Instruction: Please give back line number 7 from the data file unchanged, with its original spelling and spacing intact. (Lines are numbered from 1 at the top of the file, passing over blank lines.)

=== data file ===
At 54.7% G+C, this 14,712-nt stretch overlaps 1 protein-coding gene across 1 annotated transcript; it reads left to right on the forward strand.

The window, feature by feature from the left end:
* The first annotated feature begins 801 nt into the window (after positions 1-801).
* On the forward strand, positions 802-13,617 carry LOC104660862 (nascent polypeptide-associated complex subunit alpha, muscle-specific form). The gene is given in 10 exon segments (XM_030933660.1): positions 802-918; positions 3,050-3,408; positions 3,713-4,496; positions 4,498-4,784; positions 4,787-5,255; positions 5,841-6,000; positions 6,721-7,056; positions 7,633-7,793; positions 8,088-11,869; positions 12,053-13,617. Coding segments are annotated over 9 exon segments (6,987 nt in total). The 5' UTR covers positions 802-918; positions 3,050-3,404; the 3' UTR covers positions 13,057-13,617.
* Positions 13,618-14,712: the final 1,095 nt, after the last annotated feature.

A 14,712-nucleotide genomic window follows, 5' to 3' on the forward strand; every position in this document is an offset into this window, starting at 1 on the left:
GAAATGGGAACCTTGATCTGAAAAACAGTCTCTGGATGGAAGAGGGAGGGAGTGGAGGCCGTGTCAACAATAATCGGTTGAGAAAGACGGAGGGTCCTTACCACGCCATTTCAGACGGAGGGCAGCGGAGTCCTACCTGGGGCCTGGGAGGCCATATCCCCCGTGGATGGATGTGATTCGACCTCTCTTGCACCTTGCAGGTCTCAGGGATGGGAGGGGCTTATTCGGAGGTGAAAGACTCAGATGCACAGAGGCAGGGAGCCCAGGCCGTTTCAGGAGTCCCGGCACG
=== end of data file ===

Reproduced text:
GAAATGGGAACCTTGATCTGAAAAACAGTCTCTGGATGGAAGAGGGAGGGAGTGGAGGCCGTGTCAACAATAATCGGTTGAGAAAGACGGAGGGTCCTTACCACGCCATTTCAGACGGAGGGCAGCGGAGTCCTACCTGGGGCCTGGGAGGCCATATCCCCCGTGGATGGATGTGATTCGACCTCTCTTGCACCTTGCAGGTCTCAGGGATGGGAGGGGCTTATTCGGAGGTGAAAGACTCAGATGCACAGAGGCAGGGAGCCCAGGCCGTTTCAGGAGTCCCGGCACG